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The Mortician’s Confession
Martin Thwaid sat in his tiny apartment, trying to calm his friend. Dr. Robert Mortise was in his late thirties and usually a quite jovial fellow – with a deep desire to escape the dullness of plebeian work.
“If only I had known the outcome of my laziness – YES, I label it now for what it was! I improperly performed the job that my community had charged me with!” His eyes were wild, even wilder than when I had let him into my suite of rooms, situated as they were on the coastal side of the Outer Banks of North Carolina.
“Robert, you must allow me to fix you a drink – perhaps a brandy.”
“You still don’t understand!” he gushed, his words straining to escape his throat beneath the weight of the terror in his soul. “It’s coming! That thing is on its way here!” At this point he began tearing at his face as though there was something in his mind that he was trying to rip out.
“I can’t help you, Robert – if you won’t tell me what is bothering you – exactly!” He seemed to step down from his delirium at this point, drawing a deep breath. “Now start at the beginning, my friend.”
He dropped into a dissociative state, and began to tell the story as though telling a poem he knew by heart. “You know about the odd religion we have on the island – the Corvus people?”
“Yes, yes – I’m acquainted with them. They show reverence towards a book…”
“…the Libro Di Sinistro…” Robert said.
“But I was under the impression that all that spooky hokum was nothing more than morbid entertainment. They’re rich, aren’t they?”
“Without a doubt. Old money from the old world. Perhaps that was also a gateway for my slothfulness – they were always shoving gold coins into my eager hands.”
His continence had broken down again, and I tried to push him forward in his story, so that I might know his troubles. “What did they have you do, Robert – tell me, it can’t be that bad or you surely wouldn’t have been partner to it.”
“It seemed simple enough, really. As a mortician, one of my chief duties is to embalm the bodies of the deceased, to be certain that…” he put his hand over his mouth at this point.
“…Yes, yes,” I offered, “to be certain that the body doesn’t decompose too early, before the funeral.”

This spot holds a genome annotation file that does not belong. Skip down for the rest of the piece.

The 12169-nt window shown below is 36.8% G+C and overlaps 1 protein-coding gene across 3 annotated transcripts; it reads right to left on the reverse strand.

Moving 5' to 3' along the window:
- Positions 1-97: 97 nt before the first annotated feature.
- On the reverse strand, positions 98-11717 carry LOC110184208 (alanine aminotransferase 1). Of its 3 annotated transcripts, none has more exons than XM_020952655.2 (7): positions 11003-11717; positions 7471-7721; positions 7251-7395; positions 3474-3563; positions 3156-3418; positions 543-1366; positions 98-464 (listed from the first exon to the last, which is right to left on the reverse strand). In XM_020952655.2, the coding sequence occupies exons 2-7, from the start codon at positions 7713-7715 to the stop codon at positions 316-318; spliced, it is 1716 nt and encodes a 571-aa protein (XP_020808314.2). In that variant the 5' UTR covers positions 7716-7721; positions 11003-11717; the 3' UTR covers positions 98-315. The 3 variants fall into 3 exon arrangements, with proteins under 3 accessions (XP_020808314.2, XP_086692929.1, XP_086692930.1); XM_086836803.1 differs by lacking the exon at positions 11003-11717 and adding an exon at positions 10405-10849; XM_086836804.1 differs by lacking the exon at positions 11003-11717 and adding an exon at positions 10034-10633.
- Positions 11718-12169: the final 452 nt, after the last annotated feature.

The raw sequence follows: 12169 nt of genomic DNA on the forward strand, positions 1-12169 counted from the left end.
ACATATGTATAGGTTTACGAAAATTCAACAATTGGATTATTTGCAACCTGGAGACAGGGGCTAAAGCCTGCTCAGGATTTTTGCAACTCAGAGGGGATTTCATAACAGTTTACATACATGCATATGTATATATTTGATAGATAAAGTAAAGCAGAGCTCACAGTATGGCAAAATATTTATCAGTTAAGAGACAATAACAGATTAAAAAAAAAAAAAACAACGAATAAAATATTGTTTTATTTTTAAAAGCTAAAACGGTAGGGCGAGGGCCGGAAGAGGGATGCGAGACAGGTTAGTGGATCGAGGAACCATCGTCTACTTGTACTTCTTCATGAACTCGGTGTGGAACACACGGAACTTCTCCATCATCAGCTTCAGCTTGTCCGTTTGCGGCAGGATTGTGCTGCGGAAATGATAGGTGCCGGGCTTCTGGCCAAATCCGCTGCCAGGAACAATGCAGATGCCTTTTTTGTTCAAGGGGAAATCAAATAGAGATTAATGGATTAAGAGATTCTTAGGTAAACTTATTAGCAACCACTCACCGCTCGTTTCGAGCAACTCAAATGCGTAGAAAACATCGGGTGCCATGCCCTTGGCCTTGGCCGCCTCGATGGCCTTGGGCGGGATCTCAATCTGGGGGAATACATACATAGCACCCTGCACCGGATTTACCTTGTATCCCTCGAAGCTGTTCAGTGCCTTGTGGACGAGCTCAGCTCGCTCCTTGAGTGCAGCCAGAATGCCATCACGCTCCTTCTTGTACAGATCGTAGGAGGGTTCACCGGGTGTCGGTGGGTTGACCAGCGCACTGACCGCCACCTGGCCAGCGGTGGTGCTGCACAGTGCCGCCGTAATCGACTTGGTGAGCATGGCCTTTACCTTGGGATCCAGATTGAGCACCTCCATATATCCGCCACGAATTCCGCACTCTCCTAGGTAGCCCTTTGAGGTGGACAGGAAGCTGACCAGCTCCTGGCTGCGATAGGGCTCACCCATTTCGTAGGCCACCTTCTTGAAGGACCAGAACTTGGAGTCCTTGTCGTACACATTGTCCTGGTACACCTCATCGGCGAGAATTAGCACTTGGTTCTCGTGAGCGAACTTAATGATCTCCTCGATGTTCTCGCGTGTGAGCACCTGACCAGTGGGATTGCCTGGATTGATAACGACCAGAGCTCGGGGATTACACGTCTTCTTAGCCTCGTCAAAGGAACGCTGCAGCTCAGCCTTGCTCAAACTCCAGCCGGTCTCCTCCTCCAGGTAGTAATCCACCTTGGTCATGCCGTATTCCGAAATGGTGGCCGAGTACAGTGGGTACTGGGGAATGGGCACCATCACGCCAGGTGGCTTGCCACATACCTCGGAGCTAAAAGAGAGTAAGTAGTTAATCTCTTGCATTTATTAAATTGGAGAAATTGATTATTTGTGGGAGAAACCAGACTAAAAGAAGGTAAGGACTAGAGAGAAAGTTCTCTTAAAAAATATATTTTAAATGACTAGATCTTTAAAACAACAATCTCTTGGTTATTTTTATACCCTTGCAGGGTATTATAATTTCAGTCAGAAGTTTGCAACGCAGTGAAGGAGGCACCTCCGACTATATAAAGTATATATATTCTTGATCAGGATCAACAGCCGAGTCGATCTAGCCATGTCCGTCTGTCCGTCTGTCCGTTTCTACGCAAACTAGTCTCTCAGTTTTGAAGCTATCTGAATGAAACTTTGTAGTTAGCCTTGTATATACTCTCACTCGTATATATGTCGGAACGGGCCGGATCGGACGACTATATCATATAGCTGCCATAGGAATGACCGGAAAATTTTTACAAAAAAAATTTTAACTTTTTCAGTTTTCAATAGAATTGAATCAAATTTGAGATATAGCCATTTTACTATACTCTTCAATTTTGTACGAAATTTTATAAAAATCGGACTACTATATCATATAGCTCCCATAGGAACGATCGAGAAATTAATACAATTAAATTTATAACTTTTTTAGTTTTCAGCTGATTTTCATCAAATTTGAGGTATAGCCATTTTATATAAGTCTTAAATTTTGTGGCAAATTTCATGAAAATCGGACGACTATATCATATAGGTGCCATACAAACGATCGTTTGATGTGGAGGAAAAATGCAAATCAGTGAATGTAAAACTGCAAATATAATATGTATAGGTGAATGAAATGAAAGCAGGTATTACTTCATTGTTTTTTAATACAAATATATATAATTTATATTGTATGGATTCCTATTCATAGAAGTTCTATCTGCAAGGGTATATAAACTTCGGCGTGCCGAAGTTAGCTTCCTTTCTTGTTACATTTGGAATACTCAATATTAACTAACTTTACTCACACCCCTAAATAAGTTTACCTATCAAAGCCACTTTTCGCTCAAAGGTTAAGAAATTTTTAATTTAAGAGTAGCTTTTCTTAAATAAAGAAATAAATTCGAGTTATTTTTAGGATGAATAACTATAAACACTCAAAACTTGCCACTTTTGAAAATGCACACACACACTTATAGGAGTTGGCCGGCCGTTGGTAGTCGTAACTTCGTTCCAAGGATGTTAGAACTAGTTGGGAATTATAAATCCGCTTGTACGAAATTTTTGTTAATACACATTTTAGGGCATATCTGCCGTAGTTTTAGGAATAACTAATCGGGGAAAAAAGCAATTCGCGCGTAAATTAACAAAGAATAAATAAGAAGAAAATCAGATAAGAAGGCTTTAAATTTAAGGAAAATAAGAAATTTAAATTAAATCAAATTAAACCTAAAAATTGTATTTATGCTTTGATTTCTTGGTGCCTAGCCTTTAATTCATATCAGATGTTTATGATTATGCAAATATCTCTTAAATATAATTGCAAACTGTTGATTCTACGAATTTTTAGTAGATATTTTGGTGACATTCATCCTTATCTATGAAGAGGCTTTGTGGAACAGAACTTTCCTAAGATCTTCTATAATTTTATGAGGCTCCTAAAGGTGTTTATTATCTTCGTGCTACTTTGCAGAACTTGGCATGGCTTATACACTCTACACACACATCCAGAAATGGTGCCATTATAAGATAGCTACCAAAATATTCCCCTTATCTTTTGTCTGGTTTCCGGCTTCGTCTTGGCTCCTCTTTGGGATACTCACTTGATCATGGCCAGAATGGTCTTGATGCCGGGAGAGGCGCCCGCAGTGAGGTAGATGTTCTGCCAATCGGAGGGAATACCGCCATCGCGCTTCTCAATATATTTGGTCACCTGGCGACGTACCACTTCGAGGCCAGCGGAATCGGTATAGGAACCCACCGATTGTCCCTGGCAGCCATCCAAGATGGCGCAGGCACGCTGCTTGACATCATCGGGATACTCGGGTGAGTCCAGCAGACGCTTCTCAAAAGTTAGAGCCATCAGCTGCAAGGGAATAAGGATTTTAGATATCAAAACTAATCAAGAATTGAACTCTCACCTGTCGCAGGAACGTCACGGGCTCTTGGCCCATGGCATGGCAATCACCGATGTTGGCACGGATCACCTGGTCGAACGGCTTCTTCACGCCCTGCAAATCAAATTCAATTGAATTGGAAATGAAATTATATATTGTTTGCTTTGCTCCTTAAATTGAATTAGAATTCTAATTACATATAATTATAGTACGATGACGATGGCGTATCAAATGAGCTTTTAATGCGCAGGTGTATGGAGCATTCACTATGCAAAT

“No, not that. Embalming has an even more important function – to insure the dead cannot rise again!” He was on his feet now, running to the window to look out over the darkened straights toward the island from which he had just escaped in a row boat. For a moment in the moonlight, he seemed to catch a glimpse of something over there, in the town on the island. “Go on,” I insisted.
“They didn’t want me to embalm the bodies of those who had recently died on the island. They told me it was part of their religion, to leave the corpses in a ‘natural’ state. They wouldn’t even allow me to perform autopsies on their dead – in spite of a jump in the number of their members who were brought to me, to be measured for their coffins. I should have known! I could have prevented all this!”
I poured both of us a drink. “Come now, Robert, it can’t be as bad as all that. The dead can’t just rise from the Earth.”
“But I saw them, Martin. Tonight, just after dusk, I happened to pass by the island’s cemetery. I noticed someone digging. I stopped my cart and got closer on foot. Closer and closer, creeping, until I saw him!”
“Who Robert, who?”
“It was Tom McGrath, one of the Corvus people whom I had allowed to be improperly buried, with only dried blood in his veins instead of embalming fluid. He was digging up a grave, surrounded by almost a dozen other cadavers, who watched him eagerly! – waiting for him to finish.”
“That’s impossible, Robert. You’ve lost your mind completely!”
At this he leapt towards me, “You finally understand! What I saw has made me mad!”
“But how could this group of the dead simply become revenants?” I asked him.
“It was her, their minister!” he shouted. “She was reading from the book, her voice more a howl than a tone. The wind began to pick up and a corpse opened its coffin and crawled out to join the others.”
I was in shock. “Impossible,” I seethed. “Impossible!”
My friend was wild again. He hissed, rushing again to the darkened window.
“Are you looking for the bodies then – to swim the channel and attack us?” I mocked him. “Like creatures in some zombie tale?”
“No, I’m looking for the one who came when they formed their vile circle, chanting with voice-boxes long decayed, searching the heavens with empty eye-sockets. ‘From the bowels of empty space,’ she screamed into the wind. ‘From the outer rim of darkness, come forth and claim the worship of your devotees!’ I then heard the flap of giant wings, and a shadow appeared in the constellation of Orion, growing larger and larger until it blocked out the moon!” He was screaming now at the top of his lungs.
My apartment neighbors began to run up the stairs outside, afraid that perhaps there was a fire, I could hear them outside, but my friend’s madness had infected me and I could not stand or answer them. They broke through the door – but neither of us noticed because our attention was turned out the window, through the darkness, over the channel and the ragged boulders, towards where it flew with leather wings, with a thousand tentacles wrapped around a torso made of a dozen screaming humans.
And there we waited, eight of us, paralyzed, as the claws of the thing tore through the side of our building, to drag us all to hell.
micheledutcher - I loved writing this piece, with its stilted English and dragging souls to hell and all that. October's issue is a fun read, certainly!
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